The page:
by Rick Kopec (11/23/08)
....and Shelby Mustangs? Not just yet.
If there was no such thing as the internal combustion engine to power an automobile, can you imagine someone today attempting to convince everyone else that it was a workable concept? He would start by explaining that this engine makes power by taking in a combination of fuel and air in the form of vapor, compressing it and igniting it under pressure. The resulting small explosion pushes the piston to the bottom of its cycle in the cylinder where, connected to a rotating crankshaft, it starts to move up all over again. The faster this happens the more power is made. Multiple cylinders are possible, with reciprocating parts timed to move concurrently.
The fuel is called gasoline. It is refined from fossil fuel already buried deep within the ground. It is highly volatile in vapor form and is also extremely flammable in liquid form. Chemicals added to it make it a carcinogen. Additionally, the result of this burned fuel (called “exhaust”) is expelled into the air as a vapor and is a pollutant.
Each vehicle must carry a supply of this fuel – somewhere between 10 and 30 gallons – in a tank mounted on it. Vehicles can travel between 300 and 600 miles on a tank of fuel. When the tank is empty it is refilled through a network of “filling stations” which will be located at various points around cities and towns and on the highways. They will dispense this fuel from 10,000 to 20,000 gallon tanks buried 20 feet in the ground. Drivers of the vehicles will pump the fuel into their vehicles’ fuel tanks whenever they get low. When the filling station’s fuel tanks themselves get low they are resupplied by large tractor-trailers carrying about 9,000 gallons of fuel per load.
While this flammable fuel has the potential to explode and can become an accelerant to whatever it touches once it is ignited by a spark or an open flame, it is not likely that it will cause more than the occasional death or injury despite the fact that millions of vehicles will carry it in their tanks, thousands of fueling stations will be dispensing it on their premises and hundreds of tractor trailers will be transporting it from refineries to the retail outlets. You can picture this individual trying to explain all this to a full Senate subcommittee.
In the past 100 years all of the obstacles to this concept of personal transportation have been overcome. Every town and city in this country are joined by an extensive network of roads and highways, making it possible for anyone with a motor vehicle to go anywhere within the country, any time they want. Having invented one wheel, is it necessary to replace it with another?
Picture the same individual outlining to that same Senate subcommittee the need for electric cars which will make the present day automobile obsolete. They will be powered by small motors, one at each wheel, which will be driven by electricity temporarily stored in batteries which are carried in the vehicle. It’s not a new idea: at the end of the 1890s electrically powered vehicles appeared to be the wave of the future… until the gasoline engine was perfected. By the time Henry Ford’s Model T was unveiled, the internal combustion engine became dominant, replacing the horse as well as the electric and steam powered vehicles.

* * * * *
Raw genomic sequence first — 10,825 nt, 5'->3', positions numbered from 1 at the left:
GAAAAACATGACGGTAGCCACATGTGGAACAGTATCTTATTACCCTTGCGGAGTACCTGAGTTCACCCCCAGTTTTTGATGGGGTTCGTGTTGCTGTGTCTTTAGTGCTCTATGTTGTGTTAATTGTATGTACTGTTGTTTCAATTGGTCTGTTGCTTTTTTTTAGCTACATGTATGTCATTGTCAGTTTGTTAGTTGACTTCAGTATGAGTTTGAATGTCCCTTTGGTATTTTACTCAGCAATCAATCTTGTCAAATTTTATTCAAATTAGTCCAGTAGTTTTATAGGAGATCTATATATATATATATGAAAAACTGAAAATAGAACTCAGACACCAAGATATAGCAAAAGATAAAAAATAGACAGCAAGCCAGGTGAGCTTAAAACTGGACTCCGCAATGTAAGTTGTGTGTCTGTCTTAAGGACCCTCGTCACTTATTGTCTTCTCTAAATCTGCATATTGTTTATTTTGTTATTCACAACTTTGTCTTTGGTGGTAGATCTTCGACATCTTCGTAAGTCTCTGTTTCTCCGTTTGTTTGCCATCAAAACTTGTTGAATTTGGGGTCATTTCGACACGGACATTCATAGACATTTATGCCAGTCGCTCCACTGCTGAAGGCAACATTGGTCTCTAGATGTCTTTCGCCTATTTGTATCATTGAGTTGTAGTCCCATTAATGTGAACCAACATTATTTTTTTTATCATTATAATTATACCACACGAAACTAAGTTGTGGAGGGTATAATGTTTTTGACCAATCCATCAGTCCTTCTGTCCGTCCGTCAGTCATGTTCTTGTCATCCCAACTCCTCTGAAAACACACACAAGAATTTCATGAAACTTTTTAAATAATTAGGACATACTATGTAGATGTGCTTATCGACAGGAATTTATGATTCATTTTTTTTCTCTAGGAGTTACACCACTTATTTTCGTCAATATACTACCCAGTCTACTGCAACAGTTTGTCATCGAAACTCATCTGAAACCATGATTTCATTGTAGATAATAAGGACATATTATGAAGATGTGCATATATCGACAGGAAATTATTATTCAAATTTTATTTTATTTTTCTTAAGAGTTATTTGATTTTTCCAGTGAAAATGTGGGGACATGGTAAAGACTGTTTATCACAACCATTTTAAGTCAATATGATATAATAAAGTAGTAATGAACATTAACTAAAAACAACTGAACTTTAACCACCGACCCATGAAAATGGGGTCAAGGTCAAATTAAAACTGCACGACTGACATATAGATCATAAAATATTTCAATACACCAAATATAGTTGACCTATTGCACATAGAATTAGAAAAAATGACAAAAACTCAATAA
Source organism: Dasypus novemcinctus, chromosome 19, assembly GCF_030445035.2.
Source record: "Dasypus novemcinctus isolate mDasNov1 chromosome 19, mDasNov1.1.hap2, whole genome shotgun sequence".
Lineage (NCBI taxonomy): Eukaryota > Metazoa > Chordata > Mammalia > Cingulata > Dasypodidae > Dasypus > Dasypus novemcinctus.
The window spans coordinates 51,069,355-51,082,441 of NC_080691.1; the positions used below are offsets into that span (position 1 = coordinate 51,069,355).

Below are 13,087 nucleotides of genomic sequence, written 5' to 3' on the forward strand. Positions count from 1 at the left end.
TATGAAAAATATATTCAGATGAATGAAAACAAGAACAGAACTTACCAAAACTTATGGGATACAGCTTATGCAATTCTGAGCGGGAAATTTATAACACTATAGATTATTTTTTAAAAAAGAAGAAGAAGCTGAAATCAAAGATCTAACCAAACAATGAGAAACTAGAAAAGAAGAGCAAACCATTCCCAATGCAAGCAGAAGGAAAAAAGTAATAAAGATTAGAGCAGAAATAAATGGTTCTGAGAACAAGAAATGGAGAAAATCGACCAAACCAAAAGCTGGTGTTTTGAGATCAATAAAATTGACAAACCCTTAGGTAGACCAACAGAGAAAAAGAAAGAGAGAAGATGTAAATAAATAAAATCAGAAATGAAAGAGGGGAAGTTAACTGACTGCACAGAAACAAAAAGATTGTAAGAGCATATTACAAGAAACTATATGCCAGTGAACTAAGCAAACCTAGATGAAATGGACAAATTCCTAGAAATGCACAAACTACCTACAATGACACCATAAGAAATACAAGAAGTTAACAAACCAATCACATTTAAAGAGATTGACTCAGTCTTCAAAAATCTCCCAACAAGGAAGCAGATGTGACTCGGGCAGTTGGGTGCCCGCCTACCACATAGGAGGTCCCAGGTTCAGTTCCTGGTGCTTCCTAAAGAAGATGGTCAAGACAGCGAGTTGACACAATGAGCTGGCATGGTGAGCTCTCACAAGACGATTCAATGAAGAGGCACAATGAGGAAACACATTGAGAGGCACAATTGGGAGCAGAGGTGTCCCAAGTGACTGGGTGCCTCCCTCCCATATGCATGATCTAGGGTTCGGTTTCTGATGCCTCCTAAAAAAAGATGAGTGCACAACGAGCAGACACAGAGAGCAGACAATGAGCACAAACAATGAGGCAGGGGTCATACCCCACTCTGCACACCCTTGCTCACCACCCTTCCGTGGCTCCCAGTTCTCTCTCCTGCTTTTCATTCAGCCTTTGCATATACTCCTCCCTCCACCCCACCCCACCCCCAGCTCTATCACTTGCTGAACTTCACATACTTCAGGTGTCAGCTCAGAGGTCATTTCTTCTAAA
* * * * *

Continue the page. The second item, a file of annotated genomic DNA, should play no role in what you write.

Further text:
Prior to the 1990s, electric vehicles were mostly limited to fork lifts, industrial vehicles and golf carts. Increased concern of pollution caused by the automobile, fears (possibly founded, possibly unfounded) about the future supply of fossil fuels and the geopolitical ramifications, as well as concerns (again, possibly founded, possibly unfounded) about global climate change have all combined to convince a number of people that it is time for the electric vehicle to replace the gasoline powered vehicle.
Some of these people, of course, stand to make a great deal of money if this replacement of technology actually takes place. No surprise there. However, it’s not a slam-dunk yet, because there are a lot of obstacles that remain to be overcome. The primary one is the storage batteries. They have to be carried on the vehicle, and present storage batteries are heavy (making the vehicle heavier and requiring the electric motors to be larger). Currently, they can only carry enough electricity to allow a small vehicle to operate for about 60 miles (or less). And recharging can take from 3 ½ to 6 hours. Top speed is only 25-30 mph. So there is still a long way to go before electric vehicles are a viable alternative.
Replacing one technology — which effects virtually every phase of our lives — with another is both wide ranging as well as tremendously expensive. Even if electric vehicles were virtually equal to gasoline powered ones — batteries were lightweight and could propel cars 500 miles between charges, which could be completed in minutes, the changeover between the two could not happen overnight.
Throw into the equation that reasons like man-made global warming and the potential for running out of fossil fuels are still unproven — and likely will remain so unless there is some sort of an epiphany — means we will not have to worry about Cobras and Shelbys being legislated off of the road any time soon. Nor will we have to worry about not being able to buy gasoline (although the cost could go up and down like a pogo stick). Suffice it to say that no one should be contemplating having their Cobra or Shelby Mustang converted to electric power any time soon. But should that become necessary, a good business to get into might be to come up with a computer driven program which would play high performance engine sounds through external speakers and would be synchronized with vehicle speed so the silent electric cars would, at least, sound like the cars we drive right now.
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